When we compare two averages, we risk misleading ourselves even more by focusing on the gap between those two single numbers, and missing the overlapping spreads, the overlapping ranges of numbers, that make up each average. That is, we see gaps that are not really there.

Look at the two (unrelated) graphs here, for example:

The graph on the left shows the gap between the average math scores of men and women taking SAT tests in the United States, for every year since 1965. The graph on the right shows the gap between the average income of people living in Mexico and the United States. Look at the huge differences between the two lines in each graph. Men versus women. United States versus Mexico. These graphs seem to show that men are better at math than women, and that people living in the United States have a higher income than Mexicans. And in a sense this is true. It is what the numbers say. But in what sense? To what extent? Are all men better than all women? Are all US citizens richer than all Mexicans?

Let’s get a better sense of the reality behind the numbers. First, let’s change the scale on the vertical axis. Using the same numbers, we now get a very different impression. Now the “gap” seems almost gone.

Now let’s look at the same data in a third way. Instead of looking at the averages each year, let’s look at the range of math scores, or incomes, in one particular year.

Now we get a sense of all the individuals who were bundled into the average number. Look! There is an almost complete overlap between men and women’s math scores. The majority of women have a male math twin: a man with the same math score as they do. When it comes to incomes in Mexico and the United States, the overlap is there but it is only partial. What is clear, though, looking at the data this way, is that the two groups of people—men and women, Mexicans and people living in the United States—are not separate at all. They overlap. There is no gap.

Of course, gap stories
reflect reality. In apartheid South Africa, black people and white people lived on different income levels and there was a true gap between them, with almost no overlap. The gap story of separate groups was absolutely relevant.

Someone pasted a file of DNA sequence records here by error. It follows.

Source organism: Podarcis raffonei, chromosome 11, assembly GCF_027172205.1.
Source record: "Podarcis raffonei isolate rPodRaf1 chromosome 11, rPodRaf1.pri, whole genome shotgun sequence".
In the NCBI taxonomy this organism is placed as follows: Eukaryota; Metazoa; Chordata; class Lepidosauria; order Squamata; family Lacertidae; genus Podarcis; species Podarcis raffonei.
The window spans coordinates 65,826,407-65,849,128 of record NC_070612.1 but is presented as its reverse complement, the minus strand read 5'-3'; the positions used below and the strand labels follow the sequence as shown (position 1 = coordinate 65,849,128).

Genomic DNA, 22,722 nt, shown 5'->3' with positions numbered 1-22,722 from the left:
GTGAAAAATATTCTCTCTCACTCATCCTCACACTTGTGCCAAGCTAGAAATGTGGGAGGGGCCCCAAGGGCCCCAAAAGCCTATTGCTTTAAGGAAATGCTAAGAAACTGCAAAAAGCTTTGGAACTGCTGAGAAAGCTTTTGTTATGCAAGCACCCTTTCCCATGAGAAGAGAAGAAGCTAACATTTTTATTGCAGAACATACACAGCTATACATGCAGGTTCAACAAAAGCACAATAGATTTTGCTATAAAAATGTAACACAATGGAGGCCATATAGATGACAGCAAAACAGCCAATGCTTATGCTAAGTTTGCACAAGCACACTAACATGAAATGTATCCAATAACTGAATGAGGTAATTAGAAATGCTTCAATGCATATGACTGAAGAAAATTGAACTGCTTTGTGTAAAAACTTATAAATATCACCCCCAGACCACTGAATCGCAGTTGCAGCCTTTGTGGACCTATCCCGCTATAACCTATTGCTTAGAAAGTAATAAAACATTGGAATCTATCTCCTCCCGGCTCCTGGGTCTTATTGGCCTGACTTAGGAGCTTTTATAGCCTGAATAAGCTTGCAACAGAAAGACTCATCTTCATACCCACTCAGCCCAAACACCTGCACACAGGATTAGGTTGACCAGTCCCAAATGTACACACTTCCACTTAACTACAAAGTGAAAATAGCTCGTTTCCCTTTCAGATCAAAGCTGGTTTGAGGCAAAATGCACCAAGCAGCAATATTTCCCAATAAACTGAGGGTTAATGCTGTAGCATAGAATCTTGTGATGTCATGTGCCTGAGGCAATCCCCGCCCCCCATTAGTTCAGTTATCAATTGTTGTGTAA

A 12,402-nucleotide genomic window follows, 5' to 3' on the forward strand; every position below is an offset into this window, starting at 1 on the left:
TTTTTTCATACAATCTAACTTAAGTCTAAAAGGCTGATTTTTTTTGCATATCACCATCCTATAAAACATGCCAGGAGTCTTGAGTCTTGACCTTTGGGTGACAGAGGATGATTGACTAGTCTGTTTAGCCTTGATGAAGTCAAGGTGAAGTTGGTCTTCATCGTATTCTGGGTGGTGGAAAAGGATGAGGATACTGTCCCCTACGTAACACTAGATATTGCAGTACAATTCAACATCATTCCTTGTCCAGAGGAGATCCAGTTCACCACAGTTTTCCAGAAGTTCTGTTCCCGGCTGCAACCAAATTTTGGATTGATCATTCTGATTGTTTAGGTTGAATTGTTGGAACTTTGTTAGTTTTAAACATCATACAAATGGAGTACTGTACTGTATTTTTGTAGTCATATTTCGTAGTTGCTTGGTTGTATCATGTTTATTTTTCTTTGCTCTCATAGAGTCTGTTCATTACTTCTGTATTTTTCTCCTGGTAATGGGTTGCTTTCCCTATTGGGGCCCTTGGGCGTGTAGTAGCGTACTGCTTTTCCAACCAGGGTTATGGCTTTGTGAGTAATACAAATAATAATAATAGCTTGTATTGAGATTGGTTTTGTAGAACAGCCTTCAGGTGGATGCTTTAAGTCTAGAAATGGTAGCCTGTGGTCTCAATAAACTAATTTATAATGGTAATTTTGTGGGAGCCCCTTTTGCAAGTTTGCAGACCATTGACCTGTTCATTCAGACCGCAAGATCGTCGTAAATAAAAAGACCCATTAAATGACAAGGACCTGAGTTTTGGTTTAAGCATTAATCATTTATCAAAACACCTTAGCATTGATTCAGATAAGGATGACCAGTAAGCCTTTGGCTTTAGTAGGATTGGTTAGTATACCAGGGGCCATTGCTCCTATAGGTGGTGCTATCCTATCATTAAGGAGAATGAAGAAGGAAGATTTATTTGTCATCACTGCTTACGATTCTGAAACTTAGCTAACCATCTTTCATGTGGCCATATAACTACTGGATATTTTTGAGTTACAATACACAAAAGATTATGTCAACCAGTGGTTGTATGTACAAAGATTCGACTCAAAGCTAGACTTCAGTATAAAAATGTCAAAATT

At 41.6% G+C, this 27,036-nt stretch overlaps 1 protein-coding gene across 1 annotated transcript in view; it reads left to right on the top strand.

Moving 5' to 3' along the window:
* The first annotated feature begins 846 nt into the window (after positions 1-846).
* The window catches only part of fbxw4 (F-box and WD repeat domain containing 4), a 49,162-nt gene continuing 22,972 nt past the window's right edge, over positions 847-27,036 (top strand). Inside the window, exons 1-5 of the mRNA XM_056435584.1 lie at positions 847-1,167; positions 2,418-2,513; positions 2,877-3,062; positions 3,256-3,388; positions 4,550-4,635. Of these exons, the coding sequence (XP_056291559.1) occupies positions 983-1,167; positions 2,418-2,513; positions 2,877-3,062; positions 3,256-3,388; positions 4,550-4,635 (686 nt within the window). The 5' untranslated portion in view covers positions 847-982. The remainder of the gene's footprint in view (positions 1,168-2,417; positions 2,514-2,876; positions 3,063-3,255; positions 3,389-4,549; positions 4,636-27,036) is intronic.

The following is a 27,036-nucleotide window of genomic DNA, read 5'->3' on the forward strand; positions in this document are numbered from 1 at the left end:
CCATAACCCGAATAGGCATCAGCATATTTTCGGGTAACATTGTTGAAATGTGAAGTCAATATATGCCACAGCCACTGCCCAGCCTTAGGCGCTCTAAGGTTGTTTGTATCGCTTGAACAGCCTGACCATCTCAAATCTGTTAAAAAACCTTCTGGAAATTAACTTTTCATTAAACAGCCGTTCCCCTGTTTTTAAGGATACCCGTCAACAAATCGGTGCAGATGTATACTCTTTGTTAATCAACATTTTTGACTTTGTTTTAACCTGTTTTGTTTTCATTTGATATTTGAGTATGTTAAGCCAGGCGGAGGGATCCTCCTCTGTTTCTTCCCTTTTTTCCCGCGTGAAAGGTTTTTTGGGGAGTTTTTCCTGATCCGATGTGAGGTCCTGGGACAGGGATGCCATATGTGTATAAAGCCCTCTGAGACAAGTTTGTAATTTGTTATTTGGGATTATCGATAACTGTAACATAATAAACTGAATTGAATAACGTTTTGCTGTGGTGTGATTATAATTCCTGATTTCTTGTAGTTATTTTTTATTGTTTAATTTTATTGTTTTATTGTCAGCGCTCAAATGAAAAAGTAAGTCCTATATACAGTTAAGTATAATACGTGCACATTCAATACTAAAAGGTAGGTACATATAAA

But apartheid was very unusual. Much more often, gap stories are a misleading overdramatization. In most cases there is no clear separation of two groups, even if it seems like that from the averages. We almost always get a more accurate picture by digging a little deeper and looking not just at the averages but at the spread: not just the group all bundled together, but the individuals. Then we often see that apparently distinct groups are in fact very much overlapping.

Comparisons of Extremes

We are naturally drawn to extreme examples, and they are easy to recall. For example, if we are thinking about global inequality we might think about the stories we have seen on the news about famine in South Sudan, on the one hand, and our own comfortable reality on the other. If we are asked to think about different kinds of government systems, we might quickly recall on the one hand corrupt, oppressive dictatorships and on the other hand countries like Sweden, with great welfare systems and benevolent bureaucrats dedicating their lives to safeguarding the rights of all citizens.

These stories of opposites are engaging and provocative and tempting—and very effective for triggering our gap instinct—but they rarely help understanding. There will always be the richest and the poorest, there will always be the worst regimes and the best. But the fact that extremes exist doesn’t tell us much. The majority is usually to be found in the middle, and it tells a very different story.

Take Brazil, one of the world’s most unequal countries. The richest 10 percent in Brazil earns 41 percent of the total income. Disturbing, right? It sounds too high. We quickly imagine an elite stealing resources from all the rest. The media support that impression with images of the very richest—often not the richest 10 percent but probably the richest 0.1 percent, the ultra-rich—and their boats, horses, and huge mansions.

Yes, the number is disturbingly high. At the same time, it hasn’t been this low for many years.

Statistics are often used in dramatic ways for political purposes, but it’s important that they also help us navigate reality. Let’s now look at the incomes of the Brazilian population across the four levels.